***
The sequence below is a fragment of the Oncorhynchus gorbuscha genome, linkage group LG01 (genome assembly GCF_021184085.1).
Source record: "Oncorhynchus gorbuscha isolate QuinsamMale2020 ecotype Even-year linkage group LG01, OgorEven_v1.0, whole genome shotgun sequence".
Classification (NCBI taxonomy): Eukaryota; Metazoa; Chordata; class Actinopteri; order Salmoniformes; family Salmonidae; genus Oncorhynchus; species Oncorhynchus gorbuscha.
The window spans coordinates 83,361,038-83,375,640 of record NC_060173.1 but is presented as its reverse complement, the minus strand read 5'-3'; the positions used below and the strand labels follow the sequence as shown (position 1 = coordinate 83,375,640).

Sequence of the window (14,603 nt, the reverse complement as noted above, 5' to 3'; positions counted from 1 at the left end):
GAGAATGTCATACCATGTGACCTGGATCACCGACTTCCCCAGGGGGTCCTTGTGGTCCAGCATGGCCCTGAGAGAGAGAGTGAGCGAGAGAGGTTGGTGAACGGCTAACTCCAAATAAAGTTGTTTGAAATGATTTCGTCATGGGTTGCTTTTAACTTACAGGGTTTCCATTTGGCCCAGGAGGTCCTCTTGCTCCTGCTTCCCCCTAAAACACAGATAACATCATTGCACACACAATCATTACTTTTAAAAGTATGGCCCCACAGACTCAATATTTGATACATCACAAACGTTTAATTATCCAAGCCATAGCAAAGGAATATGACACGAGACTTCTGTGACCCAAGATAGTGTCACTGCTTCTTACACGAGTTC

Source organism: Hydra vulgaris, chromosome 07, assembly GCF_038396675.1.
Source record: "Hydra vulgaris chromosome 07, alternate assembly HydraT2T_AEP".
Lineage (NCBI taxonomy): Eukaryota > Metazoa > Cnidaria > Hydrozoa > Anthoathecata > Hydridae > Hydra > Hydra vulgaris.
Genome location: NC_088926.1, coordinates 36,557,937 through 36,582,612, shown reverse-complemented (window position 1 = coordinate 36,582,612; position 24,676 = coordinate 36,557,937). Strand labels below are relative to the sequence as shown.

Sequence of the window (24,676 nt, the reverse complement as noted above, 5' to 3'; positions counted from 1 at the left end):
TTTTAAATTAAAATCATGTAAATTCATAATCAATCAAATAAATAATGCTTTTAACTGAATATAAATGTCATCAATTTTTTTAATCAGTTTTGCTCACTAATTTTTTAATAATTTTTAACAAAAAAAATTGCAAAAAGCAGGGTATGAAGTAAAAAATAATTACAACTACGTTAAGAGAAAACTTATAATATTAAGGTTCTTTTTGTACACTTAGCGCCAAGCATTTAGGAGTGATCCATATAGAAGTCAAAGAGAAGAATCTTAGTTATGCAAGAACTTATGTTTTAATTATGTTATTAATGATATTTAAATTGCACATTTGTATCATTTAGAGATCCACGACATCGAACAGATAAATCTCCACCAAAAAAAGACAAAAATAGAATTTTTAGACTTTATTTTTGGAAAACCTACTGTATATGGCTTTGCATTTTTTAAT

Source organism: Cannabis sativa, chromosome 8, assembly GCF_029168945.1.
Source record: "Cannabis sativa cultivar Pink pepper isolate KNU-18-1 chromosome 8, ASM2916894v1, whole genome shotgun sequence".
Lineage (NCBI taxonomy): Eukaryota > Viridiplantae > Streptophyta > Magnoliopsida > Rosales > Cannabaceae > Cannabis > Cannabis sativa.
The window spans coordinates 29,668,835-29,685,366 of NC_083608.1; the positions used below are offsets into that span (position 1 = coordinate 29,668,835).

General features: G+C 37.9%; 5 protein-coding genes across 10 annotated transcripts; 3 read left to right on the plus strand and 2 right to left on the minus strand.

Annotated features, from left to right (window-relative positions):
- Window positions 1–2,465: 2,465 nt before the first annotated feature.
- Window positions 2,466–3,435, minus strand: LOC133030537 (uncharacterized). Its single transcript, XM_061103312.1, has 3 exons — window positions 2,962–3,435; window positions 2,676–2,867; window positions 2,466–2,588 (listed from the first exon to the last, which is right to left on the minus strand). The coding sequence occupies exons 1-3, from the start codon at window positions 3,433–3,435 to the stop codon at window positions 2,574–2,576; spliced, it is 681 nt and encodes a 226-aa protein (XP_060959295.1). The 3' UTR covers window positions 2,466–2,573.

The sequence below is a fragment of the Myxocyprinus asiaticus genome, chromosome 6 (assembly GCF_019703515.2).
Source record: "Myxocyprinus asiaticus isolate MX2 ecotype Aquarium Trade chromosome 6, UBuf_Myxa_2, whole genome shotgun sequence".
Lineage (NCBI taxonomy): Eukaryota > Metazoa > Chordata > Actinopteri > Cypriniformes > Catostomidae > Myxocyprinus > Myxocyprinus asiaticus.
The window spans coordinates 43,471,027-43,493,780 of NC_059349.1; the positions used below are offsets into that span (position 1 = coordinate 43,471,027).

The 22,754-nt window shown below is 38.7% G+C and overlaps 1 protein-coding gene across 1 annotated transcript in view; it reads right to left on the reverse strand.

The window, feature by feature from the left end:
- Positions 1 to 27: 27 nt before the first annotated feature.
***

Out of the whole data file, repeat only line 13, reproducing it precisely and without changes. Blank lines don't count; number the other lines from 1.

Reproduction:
Source organism: Cannabis sativa, chromosome 8, assembly GCF_029168945.1.